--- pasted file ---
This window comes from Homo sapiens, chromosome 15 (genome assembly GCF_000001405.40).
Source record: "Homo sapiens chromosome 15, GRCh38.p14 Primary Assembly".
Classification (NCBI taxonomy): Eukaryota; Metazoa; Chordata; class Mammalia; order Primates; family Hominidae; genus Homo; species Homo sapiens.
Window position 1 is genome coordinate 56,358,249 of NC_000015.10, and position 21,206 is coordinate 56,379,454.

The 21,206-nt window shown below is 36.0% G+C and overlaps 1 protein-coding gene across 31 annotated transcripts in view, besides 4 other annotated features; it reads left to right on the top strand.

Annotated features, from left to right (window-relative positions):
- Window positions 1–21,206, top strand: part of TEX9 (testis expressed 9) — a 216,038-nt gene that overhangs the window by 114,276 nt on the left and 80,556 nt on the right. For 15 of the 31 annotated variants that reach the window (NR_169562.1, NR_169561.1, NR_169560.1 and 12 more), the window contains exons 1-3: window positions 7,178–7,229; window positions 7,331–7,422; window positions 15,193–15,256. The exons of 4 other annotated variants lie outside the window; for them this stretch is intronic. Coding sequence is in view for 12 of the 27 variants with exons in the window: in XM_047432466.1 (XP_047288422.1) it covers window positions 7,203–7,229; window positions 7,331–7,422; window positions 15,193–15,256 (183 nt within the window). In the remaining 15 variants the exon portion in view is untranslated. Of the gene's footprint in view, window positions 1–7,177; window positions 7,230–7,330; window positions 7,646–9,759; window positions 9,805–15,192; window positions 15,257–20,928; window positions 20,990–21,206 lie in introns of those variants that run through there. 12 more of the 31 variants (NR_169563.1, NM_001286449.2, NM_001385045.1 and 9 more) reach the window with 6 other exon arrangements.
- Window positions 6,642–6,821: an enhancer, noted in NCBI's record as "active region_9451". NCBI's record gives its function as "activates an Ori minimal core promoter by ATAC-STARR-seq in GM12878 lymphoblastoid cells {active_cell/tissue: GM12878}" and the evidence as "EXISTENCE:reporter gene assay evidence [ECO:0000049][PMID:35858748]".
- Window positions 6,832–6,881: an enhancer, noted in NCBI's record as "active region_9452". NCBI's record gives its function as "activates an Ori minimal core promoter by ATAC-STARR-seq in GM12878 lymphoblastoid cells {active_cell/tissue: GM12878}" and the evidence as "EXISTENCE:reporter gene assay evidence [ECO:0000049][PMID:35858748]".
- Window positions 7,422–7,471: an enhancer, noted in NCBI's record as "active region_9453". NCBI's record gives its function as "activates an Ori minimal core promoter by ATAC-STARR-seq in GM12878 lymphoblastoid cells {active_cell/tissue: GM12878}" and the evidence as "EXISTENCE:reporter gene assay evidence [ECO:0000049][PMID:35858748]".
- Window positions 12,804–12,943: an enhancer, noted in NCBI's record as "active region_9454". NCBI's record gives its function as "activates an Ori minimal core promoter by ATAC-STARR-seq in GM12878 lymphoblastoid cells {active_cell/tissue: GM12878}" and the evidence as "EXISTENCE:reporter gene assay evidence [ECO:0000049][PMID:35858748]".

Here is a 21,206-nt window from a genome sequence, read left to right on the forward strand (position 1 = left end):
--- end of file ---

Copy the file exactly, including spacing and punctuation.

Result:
This window comes from Homo sapiens, chromosome 15 (genome assembly GCF_000001405.40).
Source record: "Homo sapiens chromosome 15, GRCh38.p14 Primary Assembly".
Classification (NCBI taxonomy): Eukaryota; Metazoa; Chordata; class Mammalia; order Primates; family Hominidae; genus Homo; species Homo sapiens.
Window position 1 is genome coordinate 56,358,249 of NC_000015.10, and position 21,206 is coordinate 56,379,454.

The 21,206-nt window shown below is 36.0% G+C and overlaps 1 protein-coding gene across 31 annotated transcripts in view, besides 4 other annotated features; it reads left to right on the top strand.

Annotated features, from left to right (window-relative positions):
- Window positions 1–21,206, top strand: part of TEX9 (testis expressed 9) — a 216,038-nt gene that overhangs the window by 114,276 nt on the left and 80,556 nt on the right. For 15 of the 31 annotated variants that reach the window (NR_169562.1, NR_169561.1, NR_169560.1 and 12 more), the window contains exons 1-3: window positions 7,178–7,229; window positions 7,331–7,422; window positions 15,193–15,256. The exons of 4 other annotated variants lie outside the window; for them this stretch is intronic. Coding sequence is in view for 12 of the 27 variants with exons in the window: in XM_047432466.1 (XP_047288422.1) it covers window positions 7,203–7,229; window positions 7,331–7,422; window positions 15,193–15,256 (183 nt within the window). In the remaining 15 variants the exon portion in view is untranslated. Of the gene's footprint in view, window positions 1–7,177; window positions 7,230–7,330; window positions 7,646–9,759; window positions 9,805–15,192; window positions 15,257–20,928; window positions 20,990–21,206 lie in introns of those variants that run through there. 12 more of the 31 variants (NR_169563.1, NM_001286449.2, NM_001385045.1 and 9 more) reach the window with 6 other exon arrangements.
- Window positions 6,642–6,821: an enhancer, noted in NCBI's record as "active region_9451". NCBI's record gives its function as "activates an Ori minimal core promoter by ATAC-STARR-seq in GM12878 lymphoblastoid cells {active_cell/tissue: GM12878}" and the evidence as "EXISTENCE:reporter gene assay evidence [ECO:0000049][PMID:35858748]".
- Window positions 6,832–6,881: an enhancer, noted in NCBI's record as "active region_9452". NCBI's record gives its function as "activates an Ori minimal core promoter by ATAC-STARR-seq in GM12878 lymphoblastoid cells {active_cell/tissue: GM12878}" and the evidence as "EXISTENCE:reporter gene assay evidence [ECO:0000049][PMID:35858748]".
- Window positions 7,422–7,471: an enhancer, noted in NCBI's record as "active region_9453". NCBI's record gives its function as "activates an Ori minimal core promoter by ATAC-STARR-seq in GM12878 lymphoblastoid cells {active_cell/tissue: GM12878}" and the evidence as "EXISTENCE:reporter gene assay evidence [ECO:0000049][PMID:35858748]".
- Window positions 12,804–12,943: an enhancer, noted in NCBI's record as "active region_9454". NCBI's record gives its function as "activates an Ori minimal core promoter by ATAC-STARR-seq in GM12878 lymphoblastoid cells {active_cell/tissue: GM12878}" and the evidence as "EXISTENCE:reporter gene assay evidence [ECO:0000049][PMID:35858748]".

Here is a 21,206-nt window from a genome sequence, read left to right on the forward strand (position 1 = left end):